The gender binary and expectations of men and women cause women to be judged for moving through the world.  Women are told when they experience sexual assault that it is their fault, that they should have realized they did not have the same freedom as men. These same ideas about gender roles damage men, teach them not to speak out against their peers who degrade women, keep them from working to end sexual violence, and silence them if they survive sexual violence. That same system teaches men that the worst thing one could be is like a woman, which continues to perpetuate hyper-masculinity and violence.  That same binary teaches us that gender non-conforming, transgender, or genderqueer who step outside of those damaging boxes deserve to experience violence because they do not conform. This leads to some of the highest rates of violence being perpetrated against transgender folks.  Lesbian, gay, bisexual, and queer survivors are silenced by the same homophobia and biphobia that leads to hate crimes, some of which include sexual violence.

Ideas about race and class also keep us from looking at the real cause of uprooting oppression.  Our society perpetuates the idea that poor men of color are perpetrating the most sexual violence, when most sexual violence is intraracial rather than interracial.  Society is taught to see victims of sexual violence as young white women who are virgins.  White women are taught to be afraid of men of color, afraid to walk alone at night, afraid of homeless men or poor men, when in reality, 73% of survivors know the person who perpetrated sexual violence against them well. This number rises to 95% on a college campus.  If white women behave sexually, they are not playing the virgin role and are seen as “asking for it.” The experiences of women of color are also silenced by this concept.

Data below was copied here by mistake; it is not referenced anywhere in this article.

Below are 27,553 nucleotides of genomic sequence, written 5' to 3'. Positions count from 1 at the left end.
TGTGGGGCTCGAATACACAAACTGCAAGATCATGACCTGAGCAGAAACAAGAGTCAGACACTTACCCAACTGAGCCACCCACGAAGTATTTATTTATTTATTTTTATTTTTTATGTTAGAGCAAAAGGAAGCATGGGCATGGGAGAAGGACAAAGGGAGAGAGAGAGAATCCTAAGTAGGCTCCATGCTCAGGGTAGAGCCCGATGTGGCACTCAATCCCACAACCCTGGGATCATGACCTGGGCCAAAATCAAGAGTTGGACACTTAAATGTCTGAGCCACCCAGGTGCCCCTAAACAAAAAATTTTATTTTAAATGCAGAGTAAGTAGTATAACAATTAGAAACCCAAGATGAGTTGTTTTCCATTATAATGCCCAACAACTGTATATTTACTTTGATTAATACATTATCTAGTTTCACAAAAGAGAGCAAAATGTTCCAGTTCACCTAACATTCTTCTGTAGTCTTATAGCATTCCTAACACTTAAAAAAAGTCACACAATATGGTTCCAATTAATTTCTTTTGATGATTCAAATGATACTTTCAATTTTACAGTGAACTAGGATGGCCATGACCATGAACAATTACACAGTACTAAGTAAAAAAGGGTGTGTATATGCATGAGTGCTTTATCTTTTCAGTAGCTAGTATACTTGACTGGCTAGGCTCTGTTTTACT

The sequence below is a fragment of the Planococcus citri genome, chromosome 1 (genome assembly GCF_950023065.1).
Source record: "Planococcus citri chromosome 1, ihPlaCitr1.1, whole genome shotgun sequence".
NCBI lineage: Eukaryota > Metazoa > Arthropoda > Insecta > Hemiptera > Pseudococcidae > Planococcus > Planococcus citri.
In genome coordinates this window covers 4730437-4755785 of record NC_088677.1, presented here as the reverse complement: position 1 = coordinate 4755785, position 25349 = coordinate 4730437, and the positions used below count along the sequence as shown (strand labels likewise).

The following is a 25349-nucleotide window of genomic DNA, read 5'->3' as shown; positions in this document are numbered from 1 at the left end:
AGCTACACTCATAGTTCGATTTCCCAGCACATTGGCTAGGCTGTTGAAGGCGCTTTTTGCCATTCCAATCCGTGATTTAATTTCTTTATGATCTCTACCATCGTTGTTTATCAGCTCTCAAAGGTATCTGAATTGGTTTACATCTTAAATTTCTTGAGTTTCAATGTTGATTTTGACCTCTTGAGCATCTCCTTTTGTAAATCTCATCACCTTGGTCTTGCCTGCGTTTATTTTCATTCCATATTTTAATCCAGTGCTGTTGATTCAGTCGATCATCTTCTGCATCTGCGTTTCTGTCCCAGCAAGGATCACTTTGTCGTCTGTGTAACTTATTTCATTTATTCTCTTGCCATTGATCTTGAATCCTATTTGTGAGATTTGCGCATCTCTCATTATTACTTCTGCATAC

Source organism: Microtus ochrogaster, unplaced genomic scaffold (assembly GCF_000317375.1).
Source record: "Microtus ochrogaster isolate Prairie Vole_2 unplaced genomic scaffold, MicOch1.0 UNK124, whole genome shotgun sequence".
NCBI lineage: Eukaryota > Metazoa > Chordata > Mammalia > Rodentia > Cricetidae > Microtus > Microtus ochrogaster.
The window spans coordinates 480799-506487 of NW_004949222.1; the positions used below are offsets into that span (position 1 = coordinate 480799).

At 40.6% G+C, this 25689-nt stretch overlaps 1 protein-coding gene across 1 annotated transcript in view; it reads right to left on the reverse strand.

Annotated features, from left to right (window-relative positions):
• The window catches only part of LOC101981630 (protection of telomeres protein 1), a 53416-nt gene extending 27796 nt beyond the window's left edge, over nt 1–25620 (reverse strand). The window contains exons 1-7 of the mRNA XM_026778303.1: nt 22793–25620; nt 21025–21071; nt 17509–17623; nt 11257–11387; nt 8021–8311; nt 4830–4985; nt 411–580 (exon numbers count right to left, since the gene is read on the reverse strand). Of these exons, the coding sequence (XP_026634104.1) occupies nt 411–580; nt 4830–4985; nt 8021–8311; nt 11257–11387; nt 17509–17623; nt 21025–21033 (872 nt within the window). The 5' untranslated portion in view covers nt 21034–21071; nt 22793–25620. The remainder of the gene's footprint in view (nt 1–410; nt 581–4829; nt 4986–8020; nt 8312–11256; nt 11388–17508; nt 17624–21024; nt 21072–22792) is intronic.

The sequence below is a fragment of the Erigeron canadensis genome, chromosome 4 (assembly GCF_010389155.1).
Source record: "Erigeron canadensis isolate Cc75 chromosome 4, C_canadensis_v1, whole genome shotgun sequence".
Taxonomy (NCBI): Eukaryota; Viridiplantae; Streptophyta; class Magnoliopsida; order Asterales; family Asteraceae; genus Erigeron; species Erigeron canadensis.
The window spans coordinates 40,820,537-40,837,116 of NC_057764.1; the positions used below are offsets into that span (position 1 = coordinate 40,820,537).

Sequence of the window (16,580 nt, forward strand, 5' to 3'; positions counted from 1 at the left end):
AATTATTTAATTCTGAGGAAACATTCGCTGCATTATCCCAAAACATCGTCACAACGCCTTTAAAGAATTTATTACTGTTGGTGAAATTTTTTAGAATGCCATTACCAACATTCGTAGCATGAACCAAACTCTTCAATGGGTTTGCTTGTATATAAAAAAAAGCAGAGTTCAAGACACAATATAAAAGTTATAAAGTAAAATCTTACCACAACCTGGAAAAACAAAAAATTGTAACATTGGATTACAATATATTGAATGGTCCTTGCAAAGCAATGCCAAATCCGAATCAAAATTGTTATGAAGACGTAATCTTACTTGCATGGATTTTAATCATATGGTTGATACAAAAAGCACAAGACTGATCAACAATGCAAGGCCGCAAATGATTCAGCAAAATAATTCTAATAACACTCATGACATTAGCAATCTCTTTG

Similarly, ableism teaches us that disabled bodies are not desirable and therefore disabled folks don’t experience sexual violence.  Not only does that shame disabled folks and narrowly define sexuality, but it silences the disproportionate number of people with disabilities who experience sexual violence. Like all forms of violence, sexual violence is exacted to gain power and control. Similarly, society loops back around to place survivors in a double bind. If someone is seen as sexual or trying to look attractive, s/he/ze is seen as “asking for it.” If due to society’s lookism or sizeism, a survivor is seen as unattractive s/he/ze is disbelieved due to folks believing that only attractive people are sexually assaulted.   Despite the fact that perpetrators typically plan their sexual assaults in advance and have regular partners or access to other sex partners, oppression defines sexual violence as about desire.  Those who are desirable are asking for it, and perpetrators (who are typically men) are seen as unable to control their desire. 

To end sexual violence we must understand its root cause: oppression–the idea that people exert power over other people. It is often committed by individuals and is perpetuated and excused by society. Therefore eradicating the systems of overlapping oppressions must be at the heart of preventing and responding to sexual assault and intimate partner violence.

-          Written by Ruku Machiwalla ‘15C in collaboration with Lauren (LB) Bernstein, LMSW, Summer 2013

Adapted to Emory University with permission by a team of Respect Program staff and interns from the University of Michigan’s Striving for Justice document.